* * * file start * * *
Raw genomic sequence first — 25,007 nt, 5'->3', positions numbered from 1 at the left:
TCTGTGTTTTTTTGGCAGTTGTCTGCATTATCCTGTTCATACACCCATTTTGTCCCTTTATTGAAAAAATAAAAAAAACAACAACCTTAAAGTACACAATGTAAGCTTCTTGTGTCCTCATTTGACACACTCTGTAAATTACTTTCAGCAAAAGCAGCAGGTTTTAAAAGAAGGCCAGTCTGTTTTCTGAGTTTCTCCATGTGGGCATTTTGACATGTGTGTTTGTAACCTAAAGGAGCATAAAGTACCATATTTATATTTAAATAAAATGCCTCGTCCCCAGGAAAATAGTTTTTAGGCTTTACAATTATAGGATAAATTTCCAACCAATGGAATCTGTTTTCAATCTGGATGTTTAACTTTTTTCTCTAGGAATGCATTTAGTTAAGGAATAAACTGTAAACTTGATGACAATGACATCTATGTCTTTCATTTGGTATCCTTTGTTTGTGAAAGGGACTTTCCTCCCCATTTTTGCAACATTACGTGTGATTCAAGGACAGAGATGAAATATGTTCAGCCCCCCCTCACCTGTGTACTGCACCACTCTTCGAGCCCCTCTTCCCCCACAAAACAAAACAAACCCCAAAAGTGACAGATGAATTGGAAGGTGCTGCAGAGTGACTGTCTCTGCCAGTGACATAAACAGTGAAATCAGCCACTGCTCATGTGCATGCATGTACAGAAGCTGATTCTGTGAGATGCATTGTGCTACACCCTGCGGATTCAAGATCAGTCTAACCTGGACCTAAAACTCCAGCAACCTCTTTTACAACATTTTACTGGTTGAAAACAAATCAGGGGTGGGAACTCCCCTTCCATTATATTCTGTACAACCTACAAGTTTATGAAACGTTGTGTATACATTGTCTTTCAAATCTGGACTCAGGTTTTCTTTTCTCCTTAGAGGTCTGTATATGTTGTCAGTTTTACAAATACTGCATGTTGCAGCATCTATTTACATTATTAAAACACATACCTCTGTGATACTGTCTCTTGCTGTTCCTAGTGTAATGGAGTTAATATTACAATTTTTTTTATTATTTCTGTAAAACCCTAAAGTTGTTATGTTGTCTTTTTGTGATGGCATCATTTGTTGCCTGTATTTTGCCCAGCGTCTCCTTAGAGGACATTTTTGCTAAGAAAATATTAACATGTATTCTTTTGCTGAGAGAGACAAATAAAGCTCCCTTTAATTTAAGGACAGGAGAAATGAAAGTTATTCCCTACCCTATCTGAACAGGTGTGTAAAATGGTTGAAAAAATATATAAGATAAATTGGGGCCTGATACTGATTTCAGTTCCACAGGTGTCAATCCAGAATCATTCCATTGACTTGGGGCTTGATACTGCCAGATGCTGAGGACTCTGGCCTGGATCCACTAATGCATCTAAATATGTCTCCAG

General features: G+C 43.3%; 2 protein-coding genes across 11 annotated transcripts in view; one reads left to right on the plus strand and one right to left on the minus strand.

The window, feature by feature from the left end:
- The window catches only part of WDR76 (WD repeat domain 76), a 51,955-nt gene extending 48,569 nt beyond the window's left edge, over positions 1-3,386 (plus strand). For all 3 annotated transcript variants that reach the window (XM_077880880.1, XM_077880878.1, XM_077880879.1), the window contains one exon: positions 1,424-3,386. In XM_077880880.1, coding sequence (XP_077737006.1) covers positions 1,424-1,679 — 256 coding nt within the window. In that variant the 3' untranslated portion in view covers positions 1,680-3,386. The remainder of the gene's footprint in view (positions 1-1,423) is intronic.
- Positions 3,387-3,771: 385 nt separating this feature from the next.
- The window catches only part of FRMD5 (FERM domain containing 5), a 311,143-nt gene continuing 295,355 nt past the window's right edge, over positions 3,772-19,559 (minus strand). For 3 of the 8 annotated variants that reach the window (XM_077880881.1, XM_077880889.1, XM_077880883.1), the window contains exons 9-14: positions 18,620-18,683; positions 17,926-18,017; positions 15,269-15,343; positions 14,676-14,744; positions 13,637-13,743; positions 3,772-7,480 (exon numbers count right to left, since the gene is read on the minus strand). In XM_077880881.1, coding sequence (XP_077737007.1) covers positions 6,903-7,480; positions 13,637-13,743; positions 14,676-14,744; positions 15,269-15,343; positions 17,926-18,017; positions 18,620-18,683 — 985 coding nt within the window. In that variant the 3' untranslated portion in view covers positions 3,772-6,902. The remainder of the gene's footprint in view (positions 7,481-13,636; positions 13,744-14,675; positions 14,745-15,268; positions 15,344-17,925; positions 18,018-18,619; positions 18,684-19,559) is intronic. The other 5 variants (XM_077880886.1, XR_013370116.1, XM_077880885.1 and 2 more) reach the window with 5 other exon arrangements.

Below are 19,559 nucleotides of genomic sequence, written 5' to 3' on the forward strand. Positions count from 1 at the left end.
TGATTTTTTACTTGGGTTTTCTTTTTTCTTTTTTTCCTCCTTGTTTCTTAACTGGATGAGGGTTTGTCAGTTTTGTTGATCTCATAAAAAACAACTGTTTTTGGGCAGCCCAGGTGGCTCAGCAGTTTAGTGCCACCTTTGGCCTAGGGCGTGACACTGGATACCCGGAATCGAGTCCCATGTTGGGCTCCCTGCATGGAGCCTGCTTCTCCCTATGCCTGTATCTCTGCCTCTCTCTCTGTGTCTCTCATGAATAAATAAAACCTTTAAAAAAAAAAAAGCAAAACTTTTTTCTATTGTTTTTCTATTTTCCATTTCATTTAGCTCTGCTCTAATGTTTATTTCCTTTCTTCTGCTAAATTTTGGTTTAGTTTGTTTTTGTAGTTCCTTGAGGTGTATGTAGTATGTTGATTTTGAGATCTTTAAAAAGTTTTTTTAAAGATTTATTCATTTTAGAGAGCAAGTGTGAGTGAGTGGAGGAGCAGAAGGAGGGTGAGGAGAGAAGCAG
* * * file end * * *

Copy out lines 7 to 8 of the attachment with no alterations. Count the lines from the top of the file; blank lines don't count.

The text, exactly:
- The window catches only part of FRMD5 (FERM domain containing 5), a 311,143-nt gene continuing 295,355 nt past the window's right edge, over positions 3,772-19,559 (minus strand). For 3 of the 8 annotated variants that reach the window (XM_077880881.1, XM_077880889.1, XM_077880883.1), the window contains exons 9-14: positions 18,620-18,683; positions 17,926-18,017; positions 15,269-15,343; positions 14,676-14,744; positions 13,637-13,743; positions 3,772-7,480 (exon numbers count right to left, since the gene is read on the minus strand). In XM_077880881.1, coding sequence (XP_077737007.1) covers positions 6,903-7,480; positions 13,637-13,743; positions 14,676-14,744; positions 15,269-15,343; positions 17,926-18,017; positions 18,620-18,683 — 985 coding nt within the window. In that variant the 3' untranslated portion in view covers positions 3,772-6,902. The remainder of the gene's footprint in view (positions 7,481-13,636; positions 13,744-14,675; positions 14,745-15,268; positions 15,344-17,925; positions 18,018-18,619; positions 18,684-19,559) is intronic. The other 5 variants (XM_077880886.1, XR_013370116.1, XM_077880885.1 and 2 more) reach the window with 5 other exon arrangements.

Below are 19,559 nucleotides of genomic sequence, written 5' to 3' on the forward strand. Positions count from 1 at the left end.